' Reference to FIG. 4, in which like parts are given like index numerals, will indicate the configuration of the hollow interior 17 of the pump housing. For the most part, the portion17 has a circular periphery; but adjacent the outlet member .29 there is an interior shoulder 30, and adjacent the outlet member 28 there is an arcuate wall 31 spaced from the interior periphery of the member 17 and providing a passageway 32. The diameter of the impeller, 25, is such that there is a minimum clearance eifected between it and the wall 33 formed between 30 and 31. While the impeller itself is not shown in FIG. 4, it will be understood that when the impelleris rotating in the counterclockwise direction, the water trapped between .the straight vanes of .the impeller and the wall 33 will be rotated at the same rate as the impeller; thus, this portion of the water will pass the end of the arcuate wall 3 1 at such a velocity as to cause a negative air pressure in the passageway 32. This is sometimes referred to as aspiration. As this water is thrown outwardly by centrifugal force upon leaving the confines of the wall 31, its velocity head is converted to a pressurehead, as is common to the principle of centrifugal pumps. This pressure head then forces the water out outlet 29. Since there is relatively little pressure head generated in the area of the entrance to passageway 32, and since the air pressure in the passageway 32 is less than atmospheric, due to the aforementioned aspiration efiect, negligible water is lost through outlet 28 when the impeller is rotated in the counterclockwise direction. The straight vanes, although less efficient than the curved ones used on the second impeller as at 54, are necessary for the aspiration effect in that the trapped water referred to above,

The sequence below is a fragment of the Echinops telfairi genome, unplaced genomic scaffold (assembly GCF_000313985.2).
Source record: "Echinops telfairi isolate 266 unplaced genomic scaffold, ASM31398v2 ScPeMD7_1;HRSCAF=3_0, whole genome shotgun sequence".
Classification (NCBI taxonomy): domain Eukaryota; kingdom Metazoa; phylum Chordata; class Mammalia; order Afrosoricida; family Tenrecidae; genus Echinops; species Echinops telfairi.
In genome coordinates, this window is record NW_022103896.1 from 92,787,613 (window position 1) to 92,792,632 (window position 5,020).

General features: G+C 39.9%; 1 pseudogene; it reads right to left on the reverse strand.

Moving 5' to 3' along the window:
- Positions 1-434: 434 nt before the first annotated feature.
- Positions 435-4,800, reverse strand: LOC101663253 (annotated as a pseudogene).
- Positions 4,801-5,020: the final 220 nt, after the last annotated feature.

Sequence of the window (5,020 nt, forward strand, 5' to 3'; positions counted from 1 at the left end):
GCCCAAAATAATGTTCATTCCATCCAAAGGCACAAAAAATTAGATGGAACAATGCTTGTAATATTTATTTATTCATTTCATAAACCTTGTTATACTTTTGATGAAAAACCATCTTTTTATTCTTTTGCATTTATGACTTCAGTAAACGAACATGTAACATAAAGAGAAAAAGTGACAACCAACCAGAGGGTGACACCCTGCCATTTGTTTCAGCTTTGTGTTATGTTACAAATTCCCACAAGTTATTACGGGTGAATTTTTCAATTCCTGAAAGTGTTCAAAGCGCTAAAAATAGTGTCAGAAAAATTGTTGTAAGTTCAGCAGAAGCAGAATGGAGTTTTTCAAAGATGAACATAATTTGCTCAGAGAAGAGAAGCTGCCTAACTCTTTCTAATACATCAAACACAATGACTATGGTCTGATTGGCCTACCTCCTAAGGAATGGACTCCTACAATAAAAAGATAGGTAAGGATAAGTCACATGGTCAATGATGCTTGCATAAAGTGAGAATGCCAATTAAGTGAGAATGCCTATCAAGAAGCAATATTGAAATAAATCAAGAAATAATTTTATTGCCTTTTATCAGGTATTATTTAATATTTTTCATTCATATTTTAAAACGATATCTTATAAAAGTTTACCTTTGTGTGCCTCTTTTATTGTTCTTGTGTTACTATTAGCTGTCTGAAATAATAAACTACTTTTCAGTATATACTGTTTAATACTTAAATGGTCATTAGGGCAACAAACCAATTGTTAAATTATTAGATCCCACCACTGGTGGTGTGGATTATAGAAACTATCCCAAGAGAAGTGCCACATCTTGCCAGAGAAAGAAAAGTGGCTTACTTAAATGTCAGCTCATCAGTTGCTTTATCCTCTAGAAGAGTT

is carried past the opening to the passageway 32, and not forced into it as would be the result of tangential flow off the ends of the curved vanes. It should be understood that .there is a definite and precise balance necessary between the size and shape of the openings into and from the pump housing in order for the system to function as desired. The motor which drives the lower pump is reversible. Upon reversal of the motor 9, the impeller rotates in a clockwise direction and the water will again be thrown outwardly with creation of a pressure head. The rotation of the water plus the pressure head created will force the water out the passageway 32 and thus into the outlet 28.